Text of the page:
Although electric vehicles are now fully part of the automotive landscape, hydrogen-powered cars still have a long way to go before becoming mainstream. In a recent post, our friends at [Autocar]( quote BMW Group’s sales and marketing boss Ian Roberston on the matter. His opinions and subsequently the opinions and BMW and MINI may surprise you.

BMW had been a leader in Hydrogen for years when it pulled the plug in the program over six years ago. However, as part of it’s recent tie-up with Toyota, hydrogen fuel cell vehicles are back on the table with new test cars currently in development. Aside from the engineering challenges that represents such an undertaking, finding a cost-effective way to supply hydrogen is another obstacle to overcome before these cars can reach the marketplace.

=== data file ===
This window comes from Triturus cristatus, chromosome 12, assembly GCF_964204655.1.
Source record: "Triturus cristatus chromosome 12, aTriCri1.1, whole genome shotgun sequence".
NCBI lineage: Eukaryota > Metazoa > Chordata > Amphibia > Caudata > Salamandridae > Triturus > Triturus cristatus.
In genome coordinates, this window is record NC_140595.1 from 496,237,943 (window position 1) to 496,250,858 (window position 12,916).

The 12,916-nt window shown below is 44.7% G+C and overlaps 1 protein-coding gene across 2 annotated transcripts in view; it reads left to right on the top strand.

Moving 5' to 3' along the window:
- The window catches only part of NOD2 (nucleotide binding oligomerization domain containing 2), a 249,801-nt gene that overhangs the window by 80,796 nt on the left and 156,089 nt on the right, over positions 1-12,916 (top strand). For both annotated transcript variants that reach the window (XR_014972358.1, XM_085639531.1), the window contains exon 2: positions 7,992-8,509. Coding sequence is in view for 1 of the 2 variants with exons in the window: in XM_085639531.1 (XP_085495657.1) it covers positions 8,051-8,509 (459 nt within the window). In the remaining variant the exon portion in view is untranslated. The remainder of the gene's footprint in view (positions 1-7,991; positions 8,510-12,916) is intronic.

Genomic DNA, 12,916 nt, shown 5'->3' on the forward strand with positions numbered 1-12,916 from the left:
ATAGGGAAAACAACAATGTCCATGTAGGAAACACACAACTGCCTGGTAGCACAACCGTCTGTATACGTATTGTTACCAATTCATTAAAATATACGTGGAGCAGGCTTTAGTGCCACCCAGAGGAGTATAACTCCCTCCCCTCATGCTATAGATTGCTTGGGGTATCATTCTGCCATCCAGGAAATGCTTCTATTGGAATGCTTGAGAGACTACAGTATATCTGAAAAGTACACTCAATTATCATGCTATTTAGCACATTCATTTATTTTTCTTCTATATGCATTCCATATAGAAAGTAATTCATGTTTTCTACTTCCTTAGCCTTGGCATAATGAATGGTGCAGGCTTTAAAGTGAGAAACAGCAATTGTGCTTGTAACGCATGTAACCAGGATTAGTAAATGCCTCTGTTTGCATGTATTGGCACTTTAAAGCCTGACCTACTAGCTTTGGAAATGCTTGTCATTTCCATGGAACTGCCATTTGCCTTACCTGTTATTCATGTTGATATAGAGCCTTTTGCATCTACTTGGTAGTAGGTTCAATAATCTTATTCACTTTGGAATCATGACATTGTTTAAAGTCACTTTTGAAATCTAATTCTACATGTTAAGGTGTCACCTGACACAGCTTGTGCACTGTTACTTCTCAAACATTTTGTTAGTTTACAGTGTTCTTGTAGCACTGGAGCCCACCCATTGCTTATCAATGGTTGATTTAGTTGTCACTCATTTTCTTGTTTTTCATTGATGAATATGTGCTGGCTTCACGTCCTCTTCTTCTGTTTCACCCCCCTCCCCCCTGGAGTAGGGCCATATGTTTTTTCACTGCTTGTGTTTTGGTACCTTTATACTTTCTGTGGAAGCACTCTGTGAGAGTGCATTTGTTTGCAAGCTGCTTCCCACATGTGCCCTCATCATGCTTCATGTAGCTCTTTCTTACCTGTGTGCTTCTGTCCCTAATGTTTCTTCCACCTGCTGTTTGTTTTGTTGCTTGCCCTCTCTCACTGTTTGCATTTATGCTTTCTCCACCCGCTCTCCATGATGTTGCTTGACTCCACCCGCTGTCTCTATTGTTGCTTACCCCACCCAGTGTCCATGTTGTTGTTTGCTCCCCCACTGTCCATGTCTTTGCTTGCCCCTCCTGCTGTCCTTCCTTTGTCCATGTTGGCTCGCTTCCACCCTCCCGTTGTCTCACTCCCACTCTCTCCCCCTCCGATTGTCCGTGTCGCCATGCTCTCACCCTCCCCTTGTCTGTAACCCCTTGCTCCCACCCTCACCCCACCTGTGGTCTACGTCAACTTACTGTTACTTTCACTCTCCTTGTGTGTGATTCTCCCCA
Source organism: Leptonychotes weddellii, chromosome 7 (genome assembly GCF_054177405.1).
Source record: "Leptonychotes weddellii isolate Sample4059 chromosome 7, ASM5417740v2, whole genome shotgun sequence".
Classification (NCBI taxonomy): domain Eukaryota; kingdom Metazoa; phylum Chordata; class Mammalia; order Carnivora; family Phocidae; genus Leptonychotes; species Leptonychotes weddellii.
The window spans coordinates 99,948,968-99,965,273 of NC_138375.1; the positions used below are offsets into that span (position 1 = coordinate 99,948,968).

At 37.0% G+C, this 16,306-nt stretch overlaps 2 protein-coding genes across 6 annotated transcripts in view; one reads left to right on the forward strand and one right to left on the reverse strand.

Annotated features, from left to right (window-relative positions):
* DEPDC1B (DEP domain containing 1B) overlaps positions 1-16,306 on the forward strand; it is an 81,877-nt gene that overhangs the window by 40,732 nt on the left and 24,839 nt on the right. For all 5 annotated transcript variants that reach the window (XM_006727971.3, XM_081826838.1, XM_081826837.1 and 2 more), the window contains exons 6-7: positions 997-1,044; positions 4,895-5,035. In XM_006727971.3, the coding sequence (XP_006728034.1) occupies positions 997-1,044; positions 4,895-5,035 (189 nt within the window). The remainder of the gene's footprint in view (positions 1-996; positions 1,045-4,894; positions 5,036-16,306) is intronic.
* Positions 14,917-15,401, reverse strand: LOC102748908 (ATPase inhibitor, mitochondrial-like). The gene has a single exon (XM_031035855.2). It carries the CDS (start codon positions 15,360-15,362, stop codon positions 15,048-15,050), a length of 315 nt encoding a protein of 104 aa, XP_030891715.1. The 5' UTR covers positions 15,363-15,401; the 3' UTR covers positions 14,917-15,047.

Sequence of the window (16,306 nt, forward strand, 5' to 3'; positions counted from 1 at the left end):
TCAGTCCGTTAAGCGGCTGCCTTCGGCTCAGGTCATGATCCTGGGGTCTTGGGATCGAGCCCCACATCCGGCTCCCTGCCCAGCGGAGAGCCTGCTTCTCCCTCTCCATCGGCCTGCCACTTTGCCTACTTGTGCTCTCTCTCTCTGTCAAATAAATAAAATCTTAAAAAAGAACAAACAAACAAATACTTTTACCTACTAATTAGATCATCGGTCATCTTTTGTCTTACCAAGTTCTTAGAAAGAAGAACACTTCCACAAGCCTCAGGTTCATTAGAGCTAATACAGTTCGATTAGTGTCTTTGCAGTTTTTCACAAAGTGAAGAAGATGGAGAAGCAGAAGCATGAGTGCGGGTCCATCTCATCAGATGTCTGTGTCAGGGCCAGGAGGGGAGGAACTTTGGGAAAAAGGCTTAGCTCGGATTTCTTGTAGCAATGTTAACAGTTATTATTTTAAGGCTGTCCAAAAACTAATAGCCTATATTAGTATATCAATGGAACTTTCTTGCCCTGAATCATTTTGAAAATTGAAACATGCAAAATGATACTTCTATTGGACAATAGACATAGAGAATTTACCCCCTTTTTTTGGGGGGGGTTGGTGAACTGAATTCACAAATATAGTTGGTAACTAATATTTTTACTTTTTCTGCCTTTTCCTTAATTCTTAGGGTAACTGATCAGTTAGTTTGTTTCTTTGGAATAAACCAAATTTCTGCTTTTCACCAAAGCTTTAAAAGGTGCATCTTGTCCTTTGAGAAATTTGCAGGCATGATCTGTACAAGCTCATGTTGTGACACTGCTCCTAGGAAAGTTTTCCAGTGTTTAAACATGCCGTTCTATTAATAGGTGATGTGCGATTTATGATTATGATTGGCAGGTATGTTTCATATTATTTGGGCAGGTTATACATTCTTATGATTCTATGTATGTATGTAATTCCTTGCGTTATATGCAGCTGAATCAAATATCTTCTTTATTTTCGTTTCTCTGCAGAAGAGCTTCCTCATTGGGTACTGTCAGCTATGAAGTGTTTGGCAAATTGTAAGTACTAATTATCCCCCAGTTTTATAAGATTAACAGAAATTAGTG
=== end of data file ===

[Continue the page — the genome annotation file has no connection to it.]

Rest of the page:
Interestingly enough, the rapid advances in battery technology (i.e. charging time, range) are also “not helping” the development of hydrogen-powered BMWs. As more and more EVs populate roads across the globe, their sales fuel (no pun intended) R&D budgets thus accelerating the rate of learning to develop better batteries.

Robertson predicts that a future where electricity is the main focus for the Group, as opposed to combustion engines, is just 10 years away. Basically BMW and MINI are perhaps just a decade away from ceasing development of the internal combustion engine. That doesn’t mean they’ll stop selling them. It just means that we won’t see entirely new engine families or even large iterations of existing ones ever again.

We definitely live in a very interesting time and while these technological prowess are fascinating, I’m not really looking forward to a time when combustion engines become an endangered species. What do you think?